By Paul Gardner, Contributing Writer

By Paul Gardner, Contributing Writer

BY PAUL GARDNER, Contributing Writer

Something smells fishy in the prison kitchen– and it isn’t dinner.

The Arizona Department of Corrections uses an outsourced personnel provider to run their kitchens. Here is how it works:

Aside from the obvious fact that water is needed throughout the day to hydrate the body, it has absolutely no dietary value. So why is our prison food constantly being watered down? The answer is … Money.

Now, you may think that it’s as simple as the equation “more water = less used food = less food to order = more money.” But you would be wrong. It’s more sinister and complicated than that.

The head person in charge of each prison kitchen is not a state employee, but a manager from a private company. He is given incentives to cut back on costs. They’re even awarded certificates and — if they set their aspirations high enough and achieve their goals — they are awarded a bonus for giving us the shaft and saving their company a little bit of money!

To me at least, it seems like this company is involved in an ethical nightmare. Are the private workers in the prison kitchen here to serve us a predefined amount of calories each day, or are they here to rip us off and “bring home the bacon” for themselves?

Let me attempt to put myself in the shoes of one of these outsourced “Food Nazis.” So say I’m working in a prison kitchen for a private company that really isn’t paying me that much. It’s my job to organize the inmates working in the kitchen so they can get the meals ready for all of the other inmates. Once it is ready, I sit on the other side of a 2’ x 6” opening that’s 3 feet off the ground — accepting meal tickets from faceless hands and handing them back their corresponding tray. And the only inmates I actually see all day are the ones that are under my supervision in the kitchen. And then … what’s this? My boss is telling me I can get a $1000 bonus for any kind of kitchen creativeness that leads to a smaller food order for the next quarter? Alright! I got bills to pay. Anytime it says to add a fluid ounce of water, I’ll add a liter instead! What do I care about all of those faceless hands I take tickets from each day? They’re all criminals and probably deserve worse than this anyway. I only have to see my handful of prison workers each day and I can pay THEM off by letting them eat any of the food that’s left over after the meal. After my prison work crew is done eating, I’ll just throw away the leftovers anyway. (I can wash most of it down the sink because it’s already mostly water!) So everyone’s happy: my employer, the private company, me for getting a big bonus, and the only inmates I actually see each day, who get extra food. Problem solved.

Wrong! The problem is not solved – it’s been created! If you work for a company that is responsible for feeding thousands of people the needed calories that they require each day to survive, the first order of business should be to do the job you came to do. If you can accomplish that efficiently and you still have the ability to make a little extra money, then great – the more power to you.

But when a company is giving bonuses for behavior that is most likely running contrary to their public mission statement, you have what we would call a scam. It’s reminiscent of high-pressure encyclopedia salesman selling their wares to elderly folks in hospice at a nursing home and promising them a lifetime’s wealth of knowledge.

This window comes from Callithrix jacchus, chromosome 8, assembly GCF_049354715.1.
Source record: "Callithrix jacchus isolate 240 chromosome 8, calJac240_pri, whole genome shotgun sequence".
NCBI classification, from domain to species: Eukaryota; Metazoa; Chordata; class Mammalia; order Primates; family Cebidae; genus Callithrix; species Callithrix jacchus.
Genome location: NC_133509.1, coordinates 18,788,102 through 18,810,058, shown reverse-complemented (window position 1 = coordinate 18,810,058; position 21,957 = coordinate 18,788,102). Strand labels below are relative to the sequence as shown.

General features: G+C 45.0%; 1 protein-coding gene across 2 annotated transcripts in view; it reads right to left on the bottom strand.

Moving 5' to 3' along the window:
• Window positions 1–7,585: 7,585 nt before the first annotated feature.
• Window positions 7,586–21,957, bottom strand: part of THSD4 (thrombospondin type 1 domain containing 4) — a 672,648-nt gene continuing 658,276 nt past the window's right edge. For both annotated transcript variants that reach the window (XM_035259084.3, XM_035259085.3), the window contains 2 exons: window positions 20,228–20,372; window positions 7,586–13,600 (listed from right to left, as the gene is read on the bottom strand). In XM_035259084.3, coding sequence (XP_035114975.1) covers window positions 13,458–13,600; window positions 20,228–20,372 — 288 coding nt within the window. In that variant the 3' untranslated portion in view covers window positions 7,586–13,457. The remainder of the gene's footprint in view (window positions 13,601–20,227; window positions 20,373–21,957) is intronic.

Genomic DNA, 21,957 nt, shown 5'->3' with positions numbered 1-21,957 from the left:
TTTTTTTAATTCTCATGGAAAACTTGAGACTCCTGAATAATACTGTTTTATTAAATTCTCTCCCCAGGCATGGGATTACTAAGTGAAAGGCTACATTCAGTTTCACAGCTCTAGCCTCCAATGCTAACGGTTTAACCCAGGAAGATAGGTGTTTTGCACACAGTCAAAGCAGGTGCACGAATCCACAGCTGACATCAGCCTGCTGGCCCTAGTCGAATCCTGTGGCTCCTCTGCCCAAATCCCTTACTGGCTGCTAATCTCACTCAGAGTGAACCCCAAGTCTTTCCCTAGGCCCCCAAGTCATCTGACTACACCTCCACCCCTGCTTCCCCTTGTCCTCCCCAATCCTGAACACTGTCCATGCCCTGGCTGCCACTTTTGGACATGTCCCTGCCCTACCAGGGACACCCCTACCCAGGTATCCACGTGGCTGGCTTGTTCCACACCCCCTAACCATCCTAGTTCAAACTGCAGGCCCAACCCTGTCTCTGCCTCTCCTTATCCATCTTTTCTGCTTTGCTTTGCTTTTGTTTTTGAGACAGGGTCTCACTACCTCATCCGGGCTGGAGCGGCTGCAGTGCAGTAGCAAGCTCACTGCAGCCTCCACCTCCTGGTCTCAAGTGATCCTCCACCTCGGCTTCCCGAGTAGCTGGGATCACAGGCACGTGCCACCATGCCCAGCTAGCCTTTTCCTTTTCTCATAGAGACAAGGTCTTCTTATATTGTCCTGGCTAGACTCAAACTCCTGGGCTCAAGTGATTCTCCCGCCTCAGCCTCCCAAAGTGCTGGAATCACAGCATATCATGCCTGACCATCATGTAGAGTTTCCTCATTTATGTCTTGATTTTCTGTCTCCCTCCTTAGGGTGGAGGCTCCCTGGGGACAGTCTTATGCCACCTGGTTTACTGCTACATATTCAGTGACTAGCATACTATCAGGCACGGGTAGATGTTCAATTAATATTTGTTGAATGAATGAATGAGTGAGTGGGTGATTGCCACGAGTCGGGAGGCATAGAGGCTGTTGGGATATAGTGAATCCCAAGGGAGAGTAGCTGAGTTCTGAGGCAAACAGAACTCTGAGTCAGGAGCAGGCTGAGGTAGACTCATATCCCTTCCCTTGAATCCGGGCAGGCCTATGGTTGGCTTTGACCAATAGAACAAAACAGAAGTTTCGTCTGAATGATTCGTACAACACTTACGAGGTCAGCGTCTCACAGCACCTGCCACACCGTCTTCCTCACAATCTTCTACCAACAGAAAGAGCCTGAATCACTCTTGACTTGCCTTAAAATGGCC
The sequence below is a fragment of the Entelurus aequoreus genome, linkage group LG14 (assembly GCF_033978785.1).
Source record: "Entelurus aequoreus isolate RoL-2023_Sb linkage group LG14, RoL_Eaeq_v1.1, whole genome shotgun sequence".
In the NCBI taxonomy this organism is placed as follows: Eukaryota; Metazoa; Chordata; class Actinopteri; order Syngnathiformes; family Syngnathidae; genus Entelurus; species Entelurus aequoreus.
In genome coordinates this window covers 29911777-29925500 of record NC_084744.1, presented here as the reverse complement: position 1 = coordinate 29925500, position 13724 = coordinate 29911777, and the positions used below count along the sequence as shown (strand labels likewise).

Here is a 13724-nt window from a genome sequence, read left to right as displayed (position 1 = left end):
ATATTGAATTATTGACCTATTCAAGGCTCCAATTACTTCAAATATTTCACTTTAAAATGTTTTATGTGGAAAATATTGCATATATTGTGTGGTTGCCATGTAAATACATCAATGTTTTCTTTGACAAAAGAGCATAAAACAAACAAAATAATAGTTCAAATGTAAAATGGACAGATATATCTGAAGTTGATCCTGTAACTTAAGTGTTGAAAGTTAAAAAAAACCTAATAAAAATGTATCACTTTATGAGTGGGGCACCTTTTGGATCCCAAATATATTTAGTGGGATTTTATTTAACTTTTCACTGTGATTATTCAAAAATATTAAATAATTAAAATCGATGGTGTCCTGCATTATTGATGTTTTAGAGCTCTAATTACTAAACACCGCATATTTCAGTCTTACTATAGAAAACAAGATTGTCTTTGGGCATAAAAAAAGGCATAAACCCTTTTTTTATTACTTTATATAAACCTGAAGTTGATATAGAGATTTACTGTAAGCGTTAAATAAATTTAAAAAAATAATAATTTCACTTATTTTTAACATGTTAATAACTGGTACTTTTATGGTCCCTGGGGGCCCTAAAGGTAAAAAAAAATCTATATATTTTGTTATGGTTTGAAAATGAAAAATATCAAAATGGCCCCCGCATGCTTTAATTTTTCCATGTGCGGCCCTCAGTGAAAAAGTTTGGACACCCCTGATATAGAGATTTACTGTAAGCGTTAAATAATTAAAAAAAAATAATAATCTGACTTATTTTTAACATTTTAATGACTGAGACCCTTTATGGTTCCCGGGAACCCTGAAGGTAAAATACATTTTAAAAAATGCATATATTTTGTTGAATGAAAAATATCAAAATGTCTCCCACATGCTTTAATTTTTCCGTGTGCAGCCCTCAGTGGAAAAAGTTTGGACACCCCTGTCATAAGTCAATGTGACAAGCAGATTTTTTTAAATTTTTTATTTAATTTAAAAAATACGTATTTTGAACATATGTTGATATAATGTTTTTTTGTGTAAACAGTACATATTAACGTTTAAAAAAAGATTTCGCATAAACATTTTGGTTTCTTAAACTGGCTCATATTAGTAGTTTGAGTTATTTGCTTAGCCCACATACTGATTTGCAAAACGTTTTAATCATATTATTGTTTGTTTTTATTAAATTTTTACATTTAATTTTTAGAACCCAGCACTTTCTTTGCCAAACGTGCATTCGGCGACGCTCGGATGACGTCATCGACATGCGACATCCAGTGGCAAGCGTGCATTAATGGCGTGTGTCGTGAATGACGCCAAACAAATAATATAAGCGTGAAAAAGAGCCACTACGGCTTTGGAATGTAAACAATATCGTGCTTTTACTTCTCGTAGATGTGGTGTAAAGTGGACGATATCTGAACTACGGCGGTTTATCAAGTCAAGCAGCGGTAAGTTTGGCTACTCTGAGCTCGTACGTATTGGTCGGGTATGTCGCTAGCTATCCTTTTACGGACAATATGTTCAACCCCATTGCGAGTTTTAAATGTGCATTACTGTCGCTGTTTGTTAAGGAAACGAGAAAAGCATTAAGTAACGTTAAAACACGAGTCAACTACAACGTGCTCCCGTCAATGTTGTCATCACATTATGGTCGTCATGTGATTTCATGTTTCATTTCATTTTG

We get fed in prison like we were on some kind of extreme diet. No, seriously, we have a 6-week period of rotating meals on a menu, and every serving is listed according to the (meager) amount that we get. It looks something like this: Three 4-inch pancakes, ¾ cup grilled potatoes, 1 cup of hot cereal, etc. These portions are based on the actual caloric needs of an average adult. But sometimes black-and-white menus can be quite deceiving.

Yes, my pancakes are probably 4 inches in diameter. But is it supposed to be so thin that I can practically see through them, like film, to the orange tray it’s served on? You’d be honoring this layer of batter by calling it a crepe – and referring to it as a pancake is a whimsical chimera. One cup of hot cereal? Yeah right! Give me a break. Hot cereals are supposed to have some sort of viscous consistency. Why is it that during my walk from getting my tray to the table I will eat at, a third of my serving of hot cereal has swished and sloshed off of my tray and onto the ground? I’ll tell you why, and it happens to be the same reason for the pancakes … Water!! If I want water for breakfast, or any meal for that matter, I have no need to go and stand in line outside for 30 to 45 minutes and have it served to me on a tray. I could stay in my dorm and drink out of a water fountain – with no line.

But what can I do? I’m currently property of the state. I’m not Paul Gardner in their eyes–– I’m ADC #250168. That gives me about as much of a voice as the chair that I sit in as I write this. But at least I’m in contact with prisonwriters.com at least because of them I have the ability to reach out on the Internet and let the world know of some of the corruption that tends to run rampant from time to time in the prison system. I may not be getting all of the prison food that is promised me at each meal. But at least with prisonwriters.com on my side, I have food for thought – which may not nourish me throughout the day, but could help me to inspire change.

Paul Gardner has served his time and is now a free man, working and living in Arizona.  

He can be reached at:

plazarusgardner@gmail.com